Next Monday is the last night of my Counseling & Physiology class (well, last night for the students as I have a boatload of papers to read and grade). As you might imagine, we spend a bit of time talking about psychotropic medications, their value, and probable side effects. Most students fall into one of two categories. Either they have personal and (largely) positive experiences with medications or they have concerns about side effects and observe the tendency of our culture to over-medicate.
But, it would probably be good for me to remind students that there are side effects to counseling or therapy as well. Most clinicians are trained to inform their first time clients that things sometimes get worse before they get better. Counseling requires that you attend to your problems, problems that you may have been in denial about. Talking about painful things usually means you think about them more outside of the hour with the counselor. In addition, you may find that the problem you entered with was only the tip of the iceberg. Or, you may find that the work to be done in therapy is much harder and slower than you thought, or the solution much different than you imagined.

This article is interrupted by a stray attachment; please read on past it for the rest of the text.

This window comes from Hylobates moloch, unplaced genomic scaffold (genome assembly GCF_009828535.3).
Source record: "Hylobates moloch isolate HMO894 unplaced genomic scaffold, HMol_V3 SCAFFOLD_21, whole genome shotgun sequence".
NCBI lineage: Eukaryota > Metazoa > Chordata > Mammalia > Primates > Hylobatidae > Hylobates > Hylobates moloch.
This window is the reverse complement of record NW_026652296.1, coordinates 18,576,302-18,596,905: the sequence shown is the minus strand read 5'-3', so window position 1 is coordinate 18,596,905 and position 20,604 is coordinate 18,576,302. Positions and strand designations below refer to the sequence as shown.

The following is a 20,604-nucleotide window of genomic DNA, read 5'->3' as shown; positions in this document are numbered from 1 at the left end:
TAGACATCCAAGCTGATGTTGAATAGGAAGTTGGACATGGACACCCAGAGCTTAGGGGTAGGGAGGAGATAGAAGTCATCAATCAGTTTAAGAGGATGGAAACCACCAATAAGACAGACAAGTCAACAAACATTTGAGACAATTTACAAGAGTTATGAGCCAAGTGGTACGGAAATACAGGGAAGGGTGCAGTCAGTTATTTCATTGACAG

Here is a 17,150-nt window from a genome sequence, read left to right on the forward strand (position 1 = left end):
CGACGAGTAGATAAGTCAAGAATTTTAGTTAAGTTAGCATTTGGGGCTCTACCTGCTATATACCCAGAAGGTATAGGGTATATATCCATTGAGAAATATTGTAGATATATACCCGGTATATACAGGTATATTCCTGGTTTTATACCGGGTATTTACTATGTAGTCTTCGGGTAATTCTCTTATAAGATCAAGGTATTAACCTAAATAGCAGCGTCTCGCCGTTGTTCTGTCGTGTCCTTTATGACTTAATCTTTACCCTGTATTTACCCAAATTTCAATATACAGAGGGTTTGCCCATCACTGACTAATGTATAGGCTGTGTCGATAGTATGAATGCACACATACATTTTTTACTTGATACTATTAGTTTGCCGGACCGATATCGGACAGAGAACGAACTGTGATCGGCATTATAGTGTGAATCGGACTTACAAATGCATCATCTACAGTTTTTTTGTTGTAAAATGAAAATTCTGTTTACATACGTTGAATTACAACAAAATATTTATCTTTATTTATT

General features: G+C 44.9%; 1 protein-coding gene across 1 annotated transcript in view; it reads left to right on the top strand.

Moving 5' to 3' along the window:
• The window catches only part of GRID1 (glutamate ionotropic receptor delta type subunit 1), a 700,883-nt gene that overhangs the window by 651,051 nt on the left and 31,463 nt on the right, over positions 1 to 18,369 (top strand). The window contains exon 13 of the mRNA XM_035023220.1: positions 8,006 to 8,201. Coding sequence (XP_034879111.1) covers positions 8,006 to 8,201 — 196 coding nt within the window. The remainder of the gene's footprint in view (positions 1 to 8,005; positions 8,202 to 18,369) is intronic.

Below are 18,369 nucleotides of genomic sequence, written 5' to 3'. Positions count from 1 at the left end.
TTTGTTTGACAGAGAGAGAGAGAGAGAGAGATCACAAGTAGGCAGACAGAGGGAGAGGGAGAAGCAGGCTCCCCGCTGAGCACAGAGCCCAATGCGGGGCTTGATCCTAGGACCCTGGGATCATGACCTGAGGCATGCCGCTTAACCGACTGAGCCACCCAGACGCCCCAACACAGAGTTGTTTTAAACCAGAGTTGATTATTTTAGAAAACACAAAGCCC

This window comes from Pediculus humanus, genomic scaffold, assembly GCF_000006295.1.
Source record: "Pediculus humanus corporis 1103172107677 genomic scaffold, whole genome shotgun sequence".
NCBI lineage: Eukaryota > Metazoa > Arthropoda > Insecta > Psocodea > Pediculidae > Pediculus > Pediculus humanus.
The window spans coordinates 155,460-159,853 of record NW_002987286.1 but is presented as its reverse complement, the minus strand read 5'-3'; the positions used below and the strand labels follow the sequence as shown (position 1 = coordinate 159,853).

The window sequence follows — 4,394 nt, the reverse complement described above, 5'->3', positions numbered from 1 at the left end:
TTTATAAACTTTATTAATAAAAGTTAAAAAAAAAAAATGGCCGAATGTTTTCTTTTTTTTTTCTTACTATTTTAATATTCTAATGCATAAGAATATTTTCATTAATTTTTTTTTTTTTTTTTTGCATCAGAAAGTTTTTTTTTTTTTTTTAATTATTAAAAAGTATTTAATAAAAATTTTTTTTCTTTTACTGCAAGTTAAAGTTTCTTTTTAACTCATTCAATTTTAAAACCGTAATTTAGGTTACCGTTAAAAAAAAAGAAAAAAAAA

There are a few other side effects that are worth pointing out.
- You may discover you aren’t the righteous victim you thought you were; that you need more grace and mercy than you want to admit
- You may discover you have bigger blind spots leading to new areas to die to self
- You may discover that others can love you despite your flaws
- You may discover the joy of accepting some things you thought not possible to accept
- You may discover better goals than the goal of getting beyond your troubles
- You may discover strengths you didn’t know you had; success with new habits you had previously believed beyond you
Yes, counselors ought to talk to their clients about the side effects of proceeding in therapy (both general and specific to the particular intervention). Not to have this conversation is to not serve the client well. They need to know what they can expect from you and what other options they might choose. Of course, we also should discuss the side effect of doing nothing at all.